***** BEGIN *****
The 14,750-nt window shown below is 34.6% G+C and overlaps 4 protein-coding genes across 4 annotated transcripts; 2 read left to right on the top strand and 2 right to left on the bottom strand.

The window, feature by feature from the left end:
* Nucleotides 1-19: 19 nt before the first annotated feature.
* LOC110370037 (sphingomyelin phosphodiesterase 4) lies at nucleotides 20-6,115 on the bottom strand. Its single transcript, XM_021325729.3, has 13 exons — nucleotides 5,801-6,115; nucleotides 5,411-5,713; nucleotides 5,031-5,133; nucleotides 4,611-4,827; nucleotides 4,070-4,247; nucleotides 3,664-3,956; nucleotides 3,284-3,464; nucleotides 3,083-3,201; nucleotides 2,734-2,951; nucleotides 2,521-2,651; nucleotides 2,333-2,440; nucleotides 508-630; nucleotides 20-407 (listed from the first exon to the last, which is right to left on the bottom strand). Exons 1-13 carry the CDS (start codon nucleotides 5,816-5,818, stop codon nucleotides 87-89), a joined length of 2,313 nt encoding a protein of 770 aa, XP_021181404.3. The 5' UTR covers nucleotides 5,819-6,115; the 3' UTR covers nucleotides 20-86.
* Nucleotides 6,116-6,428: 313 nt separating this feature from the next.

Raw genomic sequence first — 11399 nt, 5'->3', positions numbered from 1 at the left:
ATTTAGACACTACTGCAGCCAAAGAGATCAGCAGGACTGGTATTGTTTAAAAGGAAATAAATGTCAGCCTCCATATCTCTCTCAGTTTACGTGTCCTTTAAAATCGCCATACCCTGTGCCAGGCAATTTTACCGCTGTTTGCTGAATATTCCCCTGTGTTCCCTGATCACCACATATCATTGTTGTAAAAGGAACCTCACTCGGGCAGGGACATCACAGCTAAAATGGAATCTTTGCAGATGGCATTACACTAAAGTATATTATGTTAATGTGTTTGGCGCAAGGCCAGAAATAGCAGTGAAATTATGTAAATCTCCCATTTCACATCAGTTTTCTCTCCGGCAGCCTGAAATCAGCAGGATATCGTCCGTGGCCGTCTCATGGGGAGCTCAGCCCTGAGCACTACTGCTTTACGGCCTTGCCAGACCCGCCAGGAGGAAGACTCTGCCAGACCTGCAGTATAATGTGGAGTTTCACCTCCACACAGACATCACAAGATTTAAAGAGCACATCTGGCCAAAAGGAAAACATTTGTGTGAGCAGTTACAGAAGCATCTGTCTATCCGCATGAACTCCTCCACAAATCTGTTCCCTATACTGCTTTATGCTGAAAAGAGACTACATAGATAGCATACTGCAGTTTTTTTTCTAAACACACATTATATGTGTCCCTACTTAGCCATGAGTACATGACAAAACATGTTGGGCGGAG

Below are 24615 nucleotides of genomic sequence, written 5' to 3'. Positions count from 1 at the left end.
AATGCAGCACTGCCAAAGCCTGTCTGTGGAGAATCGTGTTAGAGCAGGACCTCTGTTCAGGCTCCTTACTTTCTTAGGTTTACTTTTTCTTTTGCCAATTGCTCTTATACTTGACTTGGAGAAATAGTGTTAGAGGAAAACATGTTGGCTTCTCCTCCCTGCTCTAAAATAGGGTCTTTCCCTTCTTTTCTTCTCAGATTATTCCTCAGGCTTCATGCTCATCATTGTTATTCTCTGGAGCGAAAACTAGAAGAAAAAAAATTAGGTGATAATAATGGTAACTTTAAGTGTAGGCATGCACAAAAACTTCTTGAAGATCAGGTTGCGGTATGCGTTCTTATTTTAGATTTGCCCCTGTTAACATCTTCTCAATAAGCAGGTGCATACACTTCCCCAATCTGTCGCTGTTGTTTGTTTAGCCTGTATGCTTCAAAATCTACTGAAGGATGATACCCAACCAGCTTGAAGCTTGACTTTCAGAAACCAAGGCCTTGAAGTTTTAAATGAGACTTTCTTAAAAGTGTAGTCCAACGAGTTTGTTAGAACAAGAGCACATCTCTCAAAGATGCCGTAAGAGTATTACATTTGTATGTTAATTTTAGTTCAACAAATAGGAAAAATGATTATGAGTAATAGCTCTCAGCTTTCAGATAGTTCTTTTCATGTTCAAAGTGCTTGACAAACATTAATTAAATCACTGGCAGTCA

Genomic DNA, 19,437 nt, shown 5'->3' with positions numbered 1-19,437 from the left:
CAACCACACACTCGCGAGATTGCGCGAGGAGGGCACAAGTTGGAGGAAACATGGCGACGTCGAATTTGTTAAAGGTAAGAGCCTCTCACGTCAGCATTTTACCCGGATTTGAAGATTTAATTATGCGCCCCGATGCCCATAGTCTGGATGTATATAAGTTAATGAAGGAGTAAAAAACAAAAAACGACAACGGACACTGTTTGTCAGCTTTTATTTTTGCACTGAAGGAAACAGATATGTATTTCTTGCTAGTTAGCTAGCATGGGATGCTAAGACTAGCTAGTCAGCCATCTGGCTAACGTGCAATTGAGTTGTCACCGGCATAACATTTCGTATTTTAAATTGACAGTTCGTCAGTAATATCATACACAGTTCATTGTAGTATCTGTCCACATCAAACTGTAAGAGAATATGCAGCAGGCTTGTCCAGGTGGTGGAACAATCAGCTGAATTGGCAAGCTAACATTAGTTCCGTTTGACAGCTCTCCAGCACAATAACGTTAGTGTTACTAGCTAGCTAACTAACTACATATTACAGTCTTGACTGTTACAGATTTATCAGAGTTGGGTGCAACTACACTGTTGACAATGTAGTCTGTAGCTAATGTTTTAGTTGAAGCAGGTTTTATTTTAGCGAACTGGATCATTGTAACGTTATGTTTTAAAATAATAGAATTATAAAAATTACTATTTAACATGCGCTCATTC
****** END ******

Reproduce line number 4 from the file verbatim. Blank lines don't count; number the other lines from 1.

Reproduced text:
* LOC110370037 (sphingomyelin phosphodiesterase 4) lies at nucleotides 20-6,115 on the bottom strand. Its single transcript, XM_021325729.3, has 13 exons — nucleotides 5,801-6,115; nucleotides 5,411-5,713; nucleotides 5,031-5,133; nucleotides 4,611-4,827; nucleotides 4,070-4,247; nucleotides 3,664-3,956; nucleotides 3,284-3,464; nucleotides 3,083-3,201; nucleotides 2,734-2,951; nucleotides 2,521-2,651; nucleotides 2,333-2,440; nucleotides 508-630; nucleotides 20-407 (listed from the first exon to the last, which is right to left on the bottom strand). Exons 1-13 carry the CDS (start codon nucleotides 5,816-5,818, stop codon nucleotides 87-89), a joined length of 2,313 nt encoding a protein of 770 aa, XP_021181404.3. The 5' UTR covers nucleotides 5,819-6,115; the 3' UTR covers nucleotides 20-86.